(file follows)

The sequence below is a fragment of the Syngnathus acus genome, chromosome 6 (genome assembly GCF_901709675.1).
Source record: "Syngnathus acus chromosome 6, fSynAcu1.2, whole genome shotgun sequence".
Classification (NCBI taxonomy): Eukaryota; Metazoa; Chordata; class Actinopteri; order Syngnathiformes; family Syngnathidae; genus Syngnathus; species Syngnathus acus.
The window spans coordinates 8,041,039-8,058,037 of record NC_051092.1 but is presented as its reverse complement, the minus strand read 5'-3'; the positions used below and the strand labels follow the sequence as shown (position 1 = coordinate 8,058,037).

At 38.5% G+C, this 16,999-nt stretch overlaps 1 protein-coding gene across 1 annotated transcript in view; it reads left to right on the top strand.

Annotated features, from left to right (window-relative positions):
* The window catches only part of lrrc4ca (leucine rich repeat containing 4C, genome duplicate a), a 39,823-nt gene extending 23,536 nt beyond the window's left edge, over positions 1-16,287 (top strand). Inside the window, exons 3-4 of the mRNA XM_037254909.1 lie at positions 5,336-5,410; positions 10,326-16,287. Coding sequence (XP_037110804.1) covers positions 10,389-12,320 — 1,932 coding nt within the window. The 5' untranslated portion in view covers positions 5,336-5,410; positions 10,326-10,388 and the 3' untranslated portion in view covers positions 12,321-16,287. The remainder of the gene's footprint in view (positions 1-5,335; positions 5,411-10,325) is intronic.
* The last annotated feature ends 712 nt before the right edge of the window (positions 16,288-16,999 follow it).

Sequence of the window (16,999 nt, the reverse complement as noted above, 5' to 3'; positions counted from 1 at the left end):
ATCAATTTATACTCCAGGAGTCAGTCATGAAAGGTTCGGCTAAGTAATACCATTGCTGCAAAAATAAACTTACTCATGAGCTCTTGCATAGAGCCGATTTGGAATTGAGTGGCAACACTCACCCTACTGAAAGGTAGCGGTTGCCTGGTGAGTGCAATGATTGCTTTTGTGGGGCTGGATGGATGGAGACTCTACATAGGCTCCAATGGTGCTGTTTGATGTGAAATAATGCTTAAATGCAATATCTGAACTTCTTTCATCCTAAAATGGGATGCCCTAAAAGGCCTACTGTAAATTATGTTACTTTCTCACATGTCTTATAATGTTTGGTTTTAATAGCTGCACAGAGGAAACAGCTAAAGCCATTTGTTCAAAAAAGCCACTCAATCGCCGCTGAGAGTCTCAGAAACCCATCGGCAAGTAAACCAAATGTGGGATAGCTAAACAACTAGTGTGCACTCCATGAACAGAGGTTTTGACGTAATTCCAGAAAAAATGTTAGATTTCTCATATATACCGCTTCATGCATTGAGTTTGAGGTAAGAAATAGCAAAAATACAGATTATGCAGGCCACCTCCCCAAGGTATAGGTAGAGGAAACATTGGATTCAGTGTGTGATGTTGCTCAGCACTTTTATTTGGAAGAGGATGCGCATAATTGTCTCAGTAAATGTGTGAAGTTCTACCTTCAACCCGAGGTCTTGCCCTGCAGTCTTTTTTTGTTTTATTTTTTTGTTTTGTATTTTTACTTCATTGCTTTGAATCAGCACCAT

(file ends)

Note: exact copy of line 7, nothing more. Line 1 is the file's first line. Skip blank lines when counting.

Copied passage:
* The window catches only part of lrrc4ca (leucine rich repeat containing 4C, genome duplicate a), a 39,823-nt gene extending 23,536 nt beyond the window's left edge, over positions 1-16,287 (top strand). Inside the window, exons 3-4 of the mRNA XM_037254909.1 lie at positions 5,336-5,410; positions 10,326-16,287. Coding sequence (XP_037110804.1) covers positions 10,389-12,320 — 1,932 coding nt within the window. The 5' untranslated portion in view covers positions 5,336-5,410; positions 10,326-10,388 and the 3' untranslated portion in view covers positions 12,321-16,287. The remainder of the gene's footprint in view (positions 1-5,335; positions 5,411-10,325) is intronic.